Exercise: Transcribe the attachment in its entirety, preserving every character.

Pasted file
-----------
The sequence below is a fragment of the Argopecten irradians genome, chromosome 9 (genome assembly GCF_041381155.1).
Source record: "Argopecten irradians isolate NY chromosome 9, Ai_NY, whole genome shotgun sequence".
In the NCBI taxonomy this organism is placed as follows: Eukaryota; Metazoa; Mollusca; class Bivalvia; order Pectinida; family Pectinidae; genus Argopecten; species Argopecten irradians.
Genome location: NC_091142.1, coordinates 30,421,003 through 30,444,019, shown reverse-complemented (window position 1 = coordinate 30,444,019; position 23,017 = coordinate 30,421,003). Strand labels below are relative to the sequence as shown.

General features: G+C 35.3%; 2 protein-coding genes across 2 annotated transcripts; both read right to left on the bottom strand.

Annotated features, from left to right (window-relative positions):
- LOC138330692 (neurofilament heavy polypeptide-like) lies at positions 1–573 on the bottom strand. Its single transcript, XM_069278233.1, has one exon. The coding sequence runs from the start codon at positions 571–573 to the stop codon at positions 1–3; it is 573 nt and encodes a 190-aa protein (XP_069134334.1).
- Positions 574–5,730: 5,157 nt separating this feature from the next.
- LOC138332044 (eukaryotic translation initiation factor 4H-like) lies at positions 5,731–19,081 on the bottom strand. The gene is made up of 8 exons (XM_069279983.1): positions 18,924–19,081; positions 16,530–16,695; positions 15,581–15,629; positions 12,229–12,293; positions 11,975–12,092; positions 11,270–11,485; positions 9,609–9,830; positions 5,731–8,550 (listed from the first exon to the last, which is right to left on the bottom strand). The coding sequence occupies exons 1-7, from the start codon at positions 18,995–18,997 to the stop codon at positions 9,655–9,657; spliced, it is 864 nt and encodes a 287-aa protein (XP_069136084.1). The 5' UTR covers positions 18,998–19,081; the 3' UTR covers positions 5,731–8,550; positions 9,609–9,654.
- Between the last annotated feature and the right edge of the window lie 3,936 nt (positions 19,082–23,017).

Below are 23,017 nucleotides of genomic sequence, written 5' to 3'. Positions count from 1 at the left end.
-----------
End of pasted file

The sequence below is a fragment of the Argopecten irradians genome, chromosome 9 (genome assembly GCF_041381155.1).
Source record: "Argopecten irradians isolate NY chromosome 9, Ai_NY, whole genome shotgun sequence".
In the NCBI taxonomy this organism is placed as follows: Eukaryota; Metazoa; Mollusca; class Bivalvia; order Pectinida; family Pectinidae; genus Argopecten; species Argopecten irradians.
Genome location: NC_091142.1, coordinates 30,421,003 through 30,444,019, shown reverse-complemented (window position 1 = coordinate 30,444,019; position 23,017 = coordinate 30,421,003). Strand labels below are relative to the sequence as shown.

General features: G+C 35.3%; 2 protein-coding genes across 2 annotated transcripts; both read right to left on the bottom strand.

Annotated features, from left to right (window-relative positions):
- LOC138330692 (neurofilament heavy polypeptide-like) lies at positions 1–573 on the bottom strand. Its single transcript, XM_069278233.1, has one exon. The coding sequence runs from the start codon at positions 571–573 to the stop codon at positions 1–3; it is 573 nt and encodes a 190-aa protein (XP_069134334.1).
- Positions 574–5,730: 5,157 nt separating this feature from the next.
- LOC138332044 (eukaryotic translation initiation factor 4H-like) lies at positions 5,731–19,081 on the bottom strand. The gene is made up of 8 exons (XM_069279983.1): positions 18,924–19,081; positions 16,530–16,695; positions 15,581–15,629; positions 12,229–12,293; positions 11,975–12,092; positions 11,270–11,485; positions 9,609–9,830; positions 5,731–8,550 (listed from the first exon to the last, which is right to left on the bottom strand). The coding sequence occupies exons 1-7, from the start codon at positions 18,995–18,997 to the stop codon at positions 9,655–9,657; spliced, it is 864 nt and encodes a 287-aa protein (XP_069136084.1). The 5' UTR covers positions 18,998–19,081; the 3' UTR covers positions 5,731–8,550; positions 9,609–9,654.
- Between the last annotated feature and the right edge of the window lie 3,936 nt (positions 19,082–23,017).

Below are 23,017 nucleotides of genomic sequence, written 5' to 3'. Positions count from 1 at the left end.